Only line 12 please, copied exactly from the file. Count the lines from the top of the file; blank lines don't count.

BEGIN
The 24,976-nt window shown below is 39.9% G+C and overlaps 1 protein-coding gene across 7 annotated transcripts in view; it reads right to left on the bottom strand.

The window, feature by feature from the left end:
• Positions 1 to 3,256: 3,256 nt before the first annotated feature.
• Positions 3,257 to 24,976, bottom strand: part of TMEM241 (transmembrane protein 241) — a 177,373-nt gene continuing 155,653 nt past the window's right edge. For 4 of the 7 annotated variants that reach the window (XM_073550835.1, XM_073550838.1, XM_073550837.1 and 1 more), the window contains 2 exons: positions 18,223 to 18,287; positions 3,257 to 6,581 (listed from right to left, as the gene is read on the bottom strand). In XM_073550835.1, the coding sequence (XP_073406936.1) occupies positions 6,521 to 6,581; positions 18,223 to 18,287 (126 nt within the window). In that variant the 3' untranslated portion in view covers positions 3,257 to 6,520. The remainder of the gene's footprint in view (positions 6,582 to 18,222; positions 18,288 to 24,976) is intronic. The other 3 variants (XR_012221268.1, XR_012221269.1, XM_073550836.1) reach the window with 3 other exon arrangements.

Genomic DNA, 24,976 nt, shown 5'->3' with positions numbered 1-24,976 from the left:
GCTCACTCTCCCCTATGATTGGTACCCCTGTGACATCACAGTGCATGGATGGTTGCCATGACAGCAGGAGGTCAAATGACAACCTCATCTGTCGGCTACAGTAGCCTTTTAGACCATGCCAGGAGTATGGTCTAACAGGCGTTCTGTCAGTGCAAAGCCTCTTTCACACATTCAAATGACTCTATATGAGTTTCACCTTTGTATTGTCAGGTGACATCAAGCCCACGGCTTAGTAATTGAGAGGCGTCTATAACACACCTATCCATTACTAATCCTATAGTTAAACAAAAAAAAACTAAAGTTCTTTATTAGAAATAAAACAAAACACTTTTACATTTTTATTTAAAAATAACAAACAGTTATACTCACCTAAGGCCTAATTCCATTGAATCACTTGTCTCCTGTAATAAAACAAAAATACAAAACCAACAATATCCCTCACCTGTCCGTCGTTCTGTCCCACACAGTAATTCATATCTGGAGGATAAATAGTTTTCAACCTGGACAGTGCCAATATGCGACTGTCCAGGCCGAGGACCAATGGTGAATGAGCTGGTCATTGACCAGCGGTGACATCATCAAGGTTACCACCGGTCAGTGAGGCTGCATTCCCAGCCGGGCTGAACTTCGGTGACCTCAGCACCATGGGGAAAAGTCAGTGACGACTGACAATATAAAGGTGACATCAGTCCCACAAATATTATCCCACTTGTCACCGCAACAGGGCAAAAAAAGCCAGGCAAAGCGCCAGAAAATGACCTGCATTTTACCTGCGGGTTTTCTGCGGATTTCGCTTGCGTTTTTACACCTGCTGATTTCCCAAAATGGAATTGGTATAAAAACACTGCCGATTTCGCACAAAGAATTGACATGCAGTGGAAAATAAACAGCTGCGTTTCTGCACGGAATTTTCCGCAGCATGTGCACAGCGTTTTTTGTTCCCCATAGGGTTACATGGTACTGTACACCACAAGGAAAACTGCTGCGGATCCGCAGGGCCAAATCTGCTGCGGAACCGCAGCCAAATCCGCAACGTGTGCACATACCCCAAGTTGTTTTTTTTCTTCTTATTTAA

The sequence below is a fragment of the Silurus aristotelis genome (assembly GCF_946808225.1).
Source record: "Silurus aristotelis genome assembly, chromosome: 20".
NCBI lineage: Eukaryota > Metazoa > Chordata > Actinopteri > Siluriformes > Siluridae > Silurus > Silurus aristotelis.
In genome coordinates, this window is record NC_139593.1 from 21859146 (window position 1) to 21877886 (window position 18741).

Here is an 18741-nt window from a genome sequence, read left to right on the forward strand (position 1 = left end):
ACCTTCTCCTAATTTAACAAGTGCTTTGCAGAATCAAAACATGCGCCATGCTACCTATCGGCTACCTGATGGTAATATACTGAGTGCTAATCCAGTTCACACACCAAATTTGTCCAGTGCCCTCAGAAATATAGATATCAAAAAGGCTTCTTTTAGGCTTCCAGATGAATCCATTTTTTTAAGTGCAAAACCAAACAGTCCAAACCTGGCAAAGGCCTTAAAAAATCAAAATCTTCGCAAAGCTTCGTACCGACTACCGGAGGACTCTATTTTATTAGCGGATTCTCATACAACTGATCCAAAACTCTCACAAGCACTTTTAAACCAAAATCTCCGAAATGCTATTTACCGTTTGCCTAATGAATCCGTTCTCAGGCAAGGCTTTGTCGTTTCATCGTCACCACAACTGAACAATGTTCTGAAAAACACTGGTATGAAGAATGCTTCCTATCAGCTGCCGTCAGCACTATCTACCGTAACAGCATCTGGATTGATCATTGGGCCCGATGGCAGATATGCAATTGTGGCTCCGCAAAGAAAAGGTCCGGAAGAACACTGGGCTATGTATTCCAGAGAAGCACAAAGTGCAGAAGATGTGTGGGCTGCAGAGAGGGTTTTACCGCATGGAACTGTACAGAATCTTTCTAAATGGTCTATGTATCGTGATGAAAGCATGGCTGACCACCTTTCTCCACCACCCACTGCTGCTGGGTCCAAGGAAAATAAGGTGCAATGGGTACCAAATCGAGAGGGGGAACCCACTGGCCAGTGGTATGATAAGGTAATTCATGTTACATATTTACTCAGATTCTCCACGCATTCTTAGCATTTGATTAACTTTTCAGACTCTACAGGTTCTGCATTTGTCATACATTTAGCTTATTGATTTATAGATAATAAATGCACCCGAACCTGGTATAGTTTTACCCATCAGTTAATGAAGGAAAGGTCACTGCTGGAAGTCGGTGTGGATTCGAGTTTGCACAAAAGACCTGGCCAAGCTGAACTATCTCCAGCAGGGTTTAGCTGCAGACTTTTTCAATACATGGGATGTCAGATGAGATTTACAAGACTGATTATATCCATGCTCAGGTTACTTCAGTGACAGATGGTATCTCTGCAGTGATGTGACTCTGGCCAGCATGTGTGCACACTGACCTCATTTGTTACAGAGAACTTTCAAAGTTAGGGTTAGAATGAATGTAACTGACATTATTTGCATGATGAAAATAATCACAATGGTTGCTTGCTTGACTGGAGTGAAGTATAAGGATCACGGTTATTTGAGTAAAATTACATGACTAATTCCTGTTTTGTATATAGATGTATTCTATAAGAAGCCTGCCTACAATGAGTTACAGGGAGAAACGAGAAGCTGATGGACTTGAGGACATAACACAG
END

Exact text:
ACCTTCTCCTAATTTAACAAGTGCTTTGCAGAATCAAAACATGCGCCATGCTACCTATCGGCTACCTGATGGTAATATACTGAGTGCTAATCCAGTTCACACACCAAATTTGTCCAGTGCCCTCAGAAATATAGATATCAAAAAGGCTTCTTTTAGGCTTCCAGATGAATCCATTTTTTTAAGTGCAAAACCAAACAGTCCAAACCTGGCAAAGGCCTTAAAAAATCAAAATCTTCGCAAAGCTTCGTACCGACTACCGGAGGACTCTATTTTATTAGCGGATTCTCATACAACTGATCCAAAACTCTCACAAGCACTTTTAAACCAAAATCTCCGAAATGCTATTTACCGTTTGCCTAATGAATCCGTTCTCAGGCAAGGCTTTGTCGTTTCATCGTCACCACAACTGAACAATGTTCTGAAAAACACTGGTATGAAGAATGCTTCCTATCAGCTGCCGTCAGCACTATCTACCGTAACAGCATCTGGATTGATCATTGGGCCCGATGGCAGATATGCAATTGTGGCTCCGCAAAGAAAAGGTCCGGAAGAACACTGGGCTATGTATTCCAGAGAAGCACAAAGTGCAGAAGATGTGTGGGCTGCAGAGAGGGTTTTACCGCATGGAACTGTACAGAATCTTTCTAAATGGTCTATGTATCGTGATGAAAGCATGGCTGACCACCTTTCTCCACCACCCACTGCTGCTGGGTCCAAGGAAAATAAGGTGCAATGGGTACCAAATCGAGAGGGGGAACCCACTGGCCAGTGGTATGATAAGGTAATTCATGTTACATATTTACTCAGATTCTCCACGCATTCTTAGCATTTGATTAACTTTTCAGACTCTACAGGTTCTGCATTTGTCATACATTTAGCTTATTGATTTATAGATAATAAATGCACCCGAACCTGGTATAGTTTTACCCATCAGTTAATGAAGGAAAGGTCACTGCTGGAAGTCGGTGTGGATTCGAGTTTGCACAAAAGACCTGGCCAAGCTGAACTATCTCCAGCAGGGTTTAGCTGCAGACTTTTTCAATACATGGGATGTCAGATGAGATTTACAAGACTGATTATATCCATGCTCAGGTTACTTCAGTGACAGATGGTATCTCTGCAGTGATGTGACTCTGGCCAGCATGTGTGCACACTGACCTCATTTGTTACAGAGAACTTTCAAAGTTAGGGTTAGAATGAATGTAACTGACATTATTTGCATGATGAAAATAATCACAATGGTTGCTTGCTTGACTGGAGTGAAGTATAAGGATCACGGTTATTTGAGTAAAATTACATGACTAATTCCTGTTTTGTATATAGATGTATTCTATAAGAAGCCTGCCTACAATGAGTTACAGGGAGAAACGAGAAGCTGATGGACTTGAGGACATAACACAG